The Camilo Ayala Brothers: Lost Treasures of the Art World
The paintings of the three brothers -- Marcial Camilo, Juan Camilo, and Felix Camilo Ayala -- stand among the high points of modern Mexican folk art, and represent the most ambitious creations to have come from the province of Guerrero . The joyous traditions of Guerrero rival the better-known outputs of Oaxaca or Michoacan in quality but they have not received comparable attention from collectors or museums.
The state of Guerrero lies between Mexico City and Acapulco and includes the cities of Taxco , Iguala, and Acapulco . Of particular importance is the indigenous Nahua community in the state of Guerrero. The local Nahuas live in a series of villages along the Rio Balsas, dating prior to the Spanish conquest. San Agustin Oapan, with approximately 1500 citizens, is the largest of these villages, and the entire local Nahua community numbers no more than 40,000 individuals. Yet they have evolved a unique culture, as reflected in their distinctive artistic traditions.
Nahuas can be found in several parts of Mexico but the Rio Balsas community has been isolated for a long time. It is protected by the mountains and by the absence of any very large city in the immediate area. (There are two paths to San Agustin. One is to take the road up from Xalitla, which is about fifteen minutes from the city of Iguala . The other is an unmarked turn-off from the Mexico City-Cuernavaca highway, just before the Puente Mezcala.)
I first discovered the brothers when I was visiting the late Haitian art dealer and author, Selden Rodman. Rodman owned a number of fine pictures by the brothers, but he was not keen to sell them to me. Since that visit, I have been tracking down the works.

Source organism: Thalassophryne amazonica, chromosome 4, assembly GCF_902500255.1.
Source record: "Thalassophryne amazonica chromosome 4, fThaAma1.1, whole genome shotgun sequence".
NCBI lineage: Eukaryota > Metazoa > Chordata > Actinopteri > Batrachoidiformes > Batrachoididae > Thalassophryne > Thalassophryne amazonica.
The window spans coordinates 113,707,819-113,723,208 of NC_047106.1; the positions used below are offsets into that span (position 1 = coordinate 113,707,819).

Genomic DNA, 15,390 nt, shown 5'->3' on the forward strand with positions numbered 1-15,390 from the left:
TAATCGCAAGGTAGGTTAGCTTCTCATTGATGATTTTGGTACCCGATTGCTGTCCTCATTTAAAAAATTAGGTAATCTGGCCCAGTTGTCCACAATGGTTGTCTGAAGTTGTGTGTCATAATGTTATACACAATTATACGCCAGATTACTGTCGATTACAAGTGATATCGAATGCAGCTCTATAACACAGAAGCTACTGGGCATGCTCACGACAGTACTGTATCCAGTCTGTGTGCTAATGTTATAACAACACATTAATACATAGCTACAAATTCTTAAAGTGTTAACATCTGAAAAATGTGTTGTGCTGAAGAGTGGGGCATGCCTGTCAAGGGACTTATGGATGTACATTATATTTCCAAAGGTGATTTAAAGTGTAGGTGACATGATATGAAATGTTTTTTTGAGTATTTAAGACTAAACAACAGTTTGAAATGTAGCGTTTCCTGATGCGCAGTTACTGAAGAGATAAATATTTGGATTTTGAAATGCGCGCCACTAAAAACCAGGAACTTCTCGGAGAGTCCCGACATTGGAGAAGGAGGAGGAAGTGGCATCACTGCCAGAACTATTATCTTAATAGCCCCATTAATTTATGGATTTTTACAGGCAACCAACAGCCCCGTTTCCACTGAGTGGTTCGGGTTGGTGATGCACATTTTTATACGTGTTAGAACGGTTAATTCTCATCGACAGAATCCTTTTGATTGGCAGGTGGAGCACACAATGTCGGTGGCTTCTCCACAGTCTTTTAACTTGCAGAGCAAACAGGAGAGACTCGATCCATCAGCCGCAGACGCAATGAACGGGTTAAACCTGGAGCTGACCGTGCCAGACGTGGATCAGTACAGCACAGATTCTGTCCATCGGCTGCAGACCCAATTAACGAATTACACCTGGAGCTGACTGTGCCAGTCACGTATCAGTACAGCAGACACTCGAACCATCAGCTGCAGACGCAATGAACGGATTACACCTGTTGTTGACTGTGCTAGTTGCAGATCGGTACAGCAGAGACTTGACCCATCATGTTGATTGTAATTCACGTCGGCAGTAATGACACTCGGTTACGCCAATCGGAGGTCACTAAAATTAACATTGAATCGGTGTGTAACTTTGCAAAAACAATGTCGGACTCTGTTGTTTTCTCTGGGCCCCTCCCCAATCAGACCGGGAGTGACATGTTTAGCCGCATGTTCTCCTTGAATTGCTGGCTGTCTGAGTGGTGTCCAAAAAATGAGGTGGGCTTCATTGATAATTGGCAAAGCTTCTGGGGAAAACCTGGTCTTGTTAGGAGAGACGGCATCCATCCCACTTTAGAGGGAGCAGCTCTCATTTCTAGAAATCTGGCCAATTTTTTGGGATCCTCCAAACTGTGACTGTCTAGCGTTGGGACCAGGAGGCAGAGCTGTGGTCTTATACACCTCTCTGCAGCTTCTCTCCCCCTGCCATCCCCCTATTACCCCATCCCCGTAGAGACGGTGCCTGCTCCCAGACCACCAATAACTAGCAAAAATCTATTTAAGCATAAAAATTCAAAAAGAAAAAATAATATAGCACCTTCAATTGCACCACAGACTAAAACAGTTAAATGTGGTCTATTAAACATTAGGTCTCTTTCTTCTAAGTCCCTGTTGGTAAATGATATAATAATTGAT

After buying some works from dealers, I decided to take a trip to San Agustin, using a Mexico City taxi driver. I asked in the village for the brothers, and found that only Juan Camilo was at home. I drove to Juan's house, spoke to him, left him some money for paintings, and told him I would be back within a year.
The following year I tracked down Marcial Camilo in Taxco , as Juan had told me Marcial now spends most of his time outside the village. I went to the central square of Taxco and asked the local artisans if they knew where I could find Marcial.
Fortunately I stumbled upon Marcial's daughter, Oliva, selling pots in the central square, and she directed me straight to him. As I asked her if she knew a Marcial Camilo Ayala, I recognized her similarity to a portrait that Marcial had painted of her many years ago, which now hangs in my living room. She was embarrassed to hear that I look at her portrait every evening at home.
To this day, only about half of the road to San Agustin is paved. A journey of no more than twelve kilometers takes several hours, and potentially more in the rainy season. Most Nahuas in the area do not read and write much and they have Spanish as a second language, if they speak it at all. Juan Camilo claims that no one in the town speaks English or has migrated to the United States . San Agustin has no stores to speak of and most residents do not have television or radio. The local religion is Catholic, though heavily infused with animistic elements, which are manifest in the numerous local festivals.
The landscape around San Agustin is beautiful, similar to many parts of the American Southwest, though wilder in feel. The river, Rio Balsas, is central to life and plays a prominent role in many of the artworks. Residents bathe in the river, fish in the river, wash their clothes in the river, and conduct their social lives in the river.
The local painting started with pottery. For as long as records exist, Rio Balsas artisans painted a variety of designs on pots, which were then shipped out and sold. In the early 1960s, however, Rio Balsas artisans switched to painting on amate. Amate is made on a bark paper, originally coming from a small village near Puebla . Amate paintings were cheaper to transport and suffered no breakage. The idea of painting on amate came from Max Kerlow, a folk art dealer in Mexico City who introduced the idea to some Nahua artisans. Amate painting rapidly took off and a new genre was born.